The complex was built on a steep slope. Sinan solved the problem of uneven terrain by making the part of the complex in front of the mosque two stories high. The first level once contained small shops, while the second level bore the madrasa and courtyard still standing today. Three sides of the courtyard form the madrasa. They carry behind their arcade the small domed cells that served as student lodging, while directly above the main entrance stairway and opposite the mosque’s main portal is the large domed room that served as the dershane or main classroom. Between the mosque and madrasa, an elegant cupola-covered dodecagonal marble ablution fountain marks the courtyard’s center. The architectural design of the courtyard that houses different structures and spaces of varying functions and heights is harmonious, reflecting the high quality of Ottoman architecture in the second half of the 17th century.
The mosque is located on the fourth side of the courtyard. The façade’s design and decorative elements —niches, calligraphic ceramic panels, muqarnas capitals— display the classical Ottoman style. The form of the Sokollu Mehmet Pasha Mosque can be best described as a hexagon inserted into an almost square rectangle (18.80 x 15.30 m). A dome, 13 metres in diameter, tops the single prayer room with its attractive upper gallery, while semi-domes enable the smooth transition from cube to circle. The kalem işi or painting in the dome dates from a much later period. Extremely little original painting has survived, apart from a small sample of rich and colourful designs found above the entrance portal. Like the best Ottoman mosques, however, it is the 1572 construction’s spatial and visual unity that testifies to its artistic and expressive power. The design’s successful marriage of opposites displays nothing less than artistic genius. The weight of monumentality is counterbalanced by light —there are more than ninety windows—, as well as by delicate and profuse ornamentation. The neutral colour and sobriety of stone couples with polychrome decoration, whether that of ceramics, stained glass or painting to produce an impeccable harmony that further weaves seemingly disparate elements into a single masterwork.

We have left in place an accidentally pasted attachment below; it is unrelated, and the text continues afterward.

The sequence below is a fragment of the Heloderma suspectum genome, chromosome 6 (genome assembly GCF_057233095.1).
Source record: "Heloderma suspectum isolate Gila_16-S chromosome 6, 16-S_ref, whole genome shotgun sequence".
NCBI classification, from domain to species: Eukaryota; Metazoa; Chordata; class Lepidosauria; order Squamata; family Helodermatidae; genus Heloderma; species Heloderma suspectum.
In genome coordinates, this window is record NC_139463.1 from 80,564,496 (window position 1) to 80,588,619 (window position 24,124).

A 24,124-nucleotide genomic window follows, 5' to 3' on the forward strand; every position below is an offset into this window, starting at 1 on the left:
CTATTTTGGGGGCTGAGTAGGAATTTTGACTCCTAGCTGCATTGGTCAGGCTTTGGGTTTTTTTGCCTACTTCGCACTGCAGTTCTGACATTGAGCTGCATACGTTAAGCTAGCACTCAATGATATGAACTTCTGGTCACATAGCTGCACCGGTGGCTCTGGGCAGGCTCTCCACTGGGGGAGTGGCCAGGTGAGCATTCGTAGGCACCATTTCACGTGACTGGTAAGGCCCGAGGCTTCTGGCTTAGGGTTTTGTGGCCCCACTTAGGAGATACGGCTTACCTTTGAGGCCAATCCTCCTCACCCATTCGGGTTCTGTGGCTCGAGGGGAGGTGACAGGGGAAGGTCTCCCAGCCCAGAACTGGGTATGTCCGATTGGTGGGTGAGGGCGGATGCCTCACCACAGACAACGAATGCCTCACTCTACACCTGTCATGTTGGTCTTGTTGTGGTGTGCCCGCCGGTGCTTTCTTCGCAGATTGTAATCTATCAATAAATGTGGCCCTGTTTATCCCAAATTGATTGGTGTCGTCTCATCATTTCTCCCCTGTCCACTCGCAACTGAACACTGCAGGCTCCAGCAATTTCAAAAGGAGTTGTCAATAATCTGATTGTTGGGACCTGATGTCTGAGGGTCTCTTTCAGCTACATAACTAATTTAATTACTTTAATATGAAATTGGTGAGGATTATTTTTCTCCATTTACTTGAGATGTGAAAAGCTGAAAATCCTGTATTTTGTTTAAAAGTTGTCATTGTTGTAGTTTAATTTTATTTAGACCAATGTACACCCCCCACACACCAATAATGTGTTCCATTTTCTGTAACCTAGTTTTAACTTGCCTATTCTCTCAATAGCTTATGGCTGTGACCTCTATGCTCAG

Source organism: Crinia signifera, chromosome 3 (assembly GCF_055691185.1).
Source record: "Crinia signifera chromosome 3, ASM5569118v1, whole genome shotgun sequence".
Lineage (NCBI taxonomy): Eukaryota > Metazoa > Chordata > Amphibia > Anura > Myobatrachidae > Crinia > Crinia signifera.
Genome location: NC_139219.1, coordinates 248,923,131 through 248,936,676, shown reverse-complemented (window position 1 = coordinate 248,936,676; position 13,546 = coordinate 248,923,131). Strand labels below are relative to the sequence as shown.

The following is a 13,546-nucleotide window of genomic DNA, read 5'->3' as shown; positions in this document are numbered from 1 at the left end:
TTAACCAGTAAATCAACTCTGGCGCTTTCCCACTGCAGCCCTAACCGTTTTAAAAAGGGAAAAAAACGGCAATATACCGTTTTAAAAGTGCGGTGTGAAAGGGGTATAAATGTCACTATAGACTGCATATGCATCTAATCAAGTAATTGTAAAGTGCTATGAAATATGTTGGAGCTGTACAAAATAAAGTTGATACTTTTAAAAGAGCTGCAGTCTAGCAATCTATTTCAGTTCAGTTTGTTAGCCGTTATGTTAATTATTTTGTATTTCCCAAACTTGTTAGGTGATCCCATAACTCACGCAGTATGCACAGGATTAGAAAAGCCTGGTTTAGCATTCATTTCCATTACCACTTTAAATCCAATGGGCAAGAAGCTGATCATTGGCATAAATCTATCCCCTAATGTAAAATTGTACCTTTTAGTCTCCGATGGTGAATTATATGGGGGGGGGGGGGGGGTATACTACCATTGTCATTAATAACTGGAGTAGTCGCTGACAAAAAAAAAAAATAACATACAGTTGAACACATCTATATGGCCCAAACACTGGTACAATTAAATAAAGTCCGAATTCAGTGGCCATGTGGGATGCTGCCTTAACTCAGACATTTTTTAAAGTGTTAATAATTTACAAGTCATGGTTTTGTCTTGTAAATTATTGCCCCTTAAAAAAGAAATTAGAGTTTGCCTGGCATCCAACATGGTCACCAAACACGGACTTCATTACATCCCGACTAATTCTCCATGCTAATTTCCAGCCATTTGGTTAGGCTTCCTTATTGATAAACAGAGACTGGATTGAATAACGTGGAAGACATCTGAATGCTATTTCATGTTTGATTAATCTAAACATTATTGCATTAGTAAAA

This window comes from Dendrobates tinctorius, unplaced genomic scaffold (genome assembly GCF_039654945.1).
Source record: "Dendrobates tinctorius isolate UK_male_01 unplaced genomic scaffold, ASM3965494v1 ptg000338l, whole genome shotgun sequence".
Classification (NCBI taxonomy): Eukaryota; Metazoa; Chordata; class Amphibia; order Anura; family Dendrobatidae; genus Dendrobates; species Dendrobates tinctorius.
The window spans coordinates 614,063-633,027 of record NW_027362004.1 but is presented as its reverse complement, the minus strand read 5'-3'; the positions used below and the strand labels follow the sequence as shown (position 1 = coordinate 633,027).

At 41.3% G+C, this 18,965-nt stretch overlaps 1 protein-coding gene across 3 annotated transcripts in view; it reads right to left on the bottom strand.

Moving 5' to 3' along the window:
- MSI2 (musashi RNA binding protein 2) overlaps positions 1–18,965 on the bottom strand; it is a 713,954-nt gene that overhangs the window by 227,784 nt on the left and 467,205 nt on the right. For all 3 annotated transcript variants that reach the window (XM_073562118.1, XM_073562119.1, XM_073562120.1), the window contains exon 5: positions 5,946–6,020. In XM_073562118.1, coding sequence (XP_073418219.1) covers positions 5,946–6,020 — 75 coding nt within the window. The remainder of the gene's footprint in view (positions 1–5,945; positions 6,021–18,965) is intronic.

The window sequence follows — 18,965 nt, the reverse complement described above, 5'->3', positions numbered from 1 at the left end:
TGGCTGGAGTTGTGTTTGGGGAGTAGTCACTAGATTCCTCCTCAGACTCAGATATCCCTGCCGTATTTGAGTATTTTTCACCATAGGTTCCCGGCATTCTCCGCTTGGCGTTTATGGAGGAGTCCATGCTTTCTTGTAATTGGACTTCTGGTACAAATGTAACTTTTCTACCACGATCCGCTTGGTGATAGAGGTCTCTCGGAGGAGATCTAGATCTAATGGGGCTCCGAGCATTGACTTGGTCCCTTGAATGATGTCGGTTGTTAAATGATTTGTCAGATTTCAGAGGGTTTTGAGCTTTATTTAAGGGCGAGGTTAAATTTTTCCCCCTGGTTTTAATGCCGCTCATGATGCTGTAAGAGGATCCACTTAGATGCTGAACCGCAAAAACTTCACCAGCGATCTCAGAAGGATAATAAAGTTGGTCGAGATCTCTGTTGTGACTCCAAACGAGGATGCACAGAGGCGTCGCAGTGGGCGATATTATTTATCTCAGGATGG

Tiled Beauty: The Mihrab Wall
Four small pieces of the Black Stone are inserted into different places of the mosque’s interior, but they are only visible by the small gold rectangular painted frames that surround them. The most spectacular aesthetic element of the mosque interior is unquestionably the ceramic decoration. Iznik ceramic tiles sheathe the pendentives of the dome, the small floral panels under the galleries and the rectangular and circular calligraphic panels above and between windows. While the inscriptions possess a religious function, overall, these areas of ceramic decoration are small and serve a second function as unificatory extensions of the large central bay of the southern mihrab wall, which is completely clad in floral and calligraphic ceramics right up to the base of the dome. Even the conical spire of the minbar carries Iznik tiling.
The central bay of the southern wall of the Sokollu Mehmet Pasha Mosque constitutes one of the most exquisite mihrab walls found in Ottoman architecture. Not only do the tiles date from Iznik’s technical and artistic apex, but the arrangement around the marble mihrab in which flower and saz leaf patterns are interspersed with dramatic white-on-blue inscriptions evinces the superb artistic skills of the designer. The floral decoration is multicoloured, but cobalt blue remains the overarching hue of the composition. The ceramic oasis marking the qibla cools the eyes and quiets the soul. Its beauty serves not only an artistic purpose, but also acts as a visual metaphor for the spiritual comfort and possibilities that the human heart experiences when it connects with the Divine.